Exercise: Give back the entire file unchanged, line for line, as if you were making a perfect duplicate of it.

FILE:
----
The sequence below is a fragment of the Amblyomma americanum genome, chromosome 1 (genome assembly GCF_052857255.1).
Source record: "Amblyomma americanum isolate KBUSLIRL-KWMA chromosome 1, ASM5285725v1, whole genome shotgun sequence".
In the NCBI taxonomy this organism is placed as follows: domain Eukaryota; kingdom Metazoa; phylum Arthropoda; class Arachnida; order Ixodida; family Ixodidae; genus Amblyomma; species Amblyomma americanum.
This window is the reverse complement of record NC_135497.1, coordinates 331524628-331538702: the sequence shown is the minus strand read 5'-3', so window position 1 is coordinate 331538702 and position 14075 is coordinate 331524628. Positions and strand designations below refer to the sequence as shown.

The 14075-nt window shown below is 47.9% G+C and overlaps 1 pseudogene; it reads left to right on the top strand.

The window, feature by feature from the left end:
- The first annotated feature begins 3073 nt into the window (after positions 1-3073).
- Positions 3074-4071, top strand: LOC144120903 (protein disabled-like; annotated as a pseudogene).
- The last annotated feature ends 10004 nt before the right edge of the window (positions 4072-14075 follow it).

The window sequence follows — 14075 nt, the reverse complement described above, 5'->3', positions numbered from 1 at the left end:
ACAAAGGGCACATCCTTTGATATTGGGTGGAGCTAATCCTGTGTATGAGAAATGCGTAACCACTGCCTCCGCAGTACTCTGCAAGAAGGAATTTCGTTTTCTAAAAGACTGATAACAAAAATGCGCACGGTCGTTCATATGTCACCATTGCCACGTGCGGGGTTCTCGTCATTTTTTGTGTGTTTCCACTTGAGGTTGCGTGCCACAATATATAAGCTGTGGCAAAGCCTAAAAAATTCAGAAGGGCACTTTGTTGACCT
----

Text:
The sequence below is a fragment of the Amblyomma americanum genome, chromosome 1 (genome assembly GCF_052857255.1).
Source record: "Amblyomma americanum isolate KBUSLIRL-KWMA chromosome 1, ASM5285725v1, whole genome shotgun sequence".
In the NCBI taxonomy this organism is placed as follows: domain Eukaryota; kingdom Metazoa; phylum Arthropoda; class Arachnida; order Ixodida; family Ixodidae; genus Amblyomma; species Amblyomma americanum.
This window is the reverse complement of record NC_135497.1, coordinates 331524628-331538702: the sequence shown is the minus strand read 5'-3', so window position 1 is coordinate 331538702 and position 14075 is coordinate 331524628. Positions and strand designations below refer to the sequence as shown.

The 14075-nt window shown below is 47.9% G+C and overlaps 1 pseudogene; it reads left to right on the top strand.

The window, feature by feature from the left end:
- The first annotated feature begins 3073 nt into the window (after positions 1-3073).
- Positions 3074-4071, top strand: LOC144120903 (protein disabled-like; annotated as a pseudogene).
- The last annotated feature ends 10004 nt before the right edge of the window (positions 4072-14075 follow it).

The window sequence follows — 14075 nt, the reverse complement described above, 5'->3', positions numbered from 1 at the left end:
ACAAAGGGCACATCCTTTGATATTGGGTGGAGCTAATCCTGTGTATGAGAAATGCGTAACCACTGCCTCCGCAGTACTCTGCAAGAAGGAATTTCGTTTTCTAAAAGACTGATAACAAAAATGCGCACGGTCGTTCATATGTCACCATTGCCACGTGCGGGGTTCTCGTCATTTTTTGTGTGTTTCCACTTGAGGTTGCGTGCCACAATATATAAGCTGTGGCAAAGCCTAAAAAATTCAGAAGGGCACTTTGTTGACCT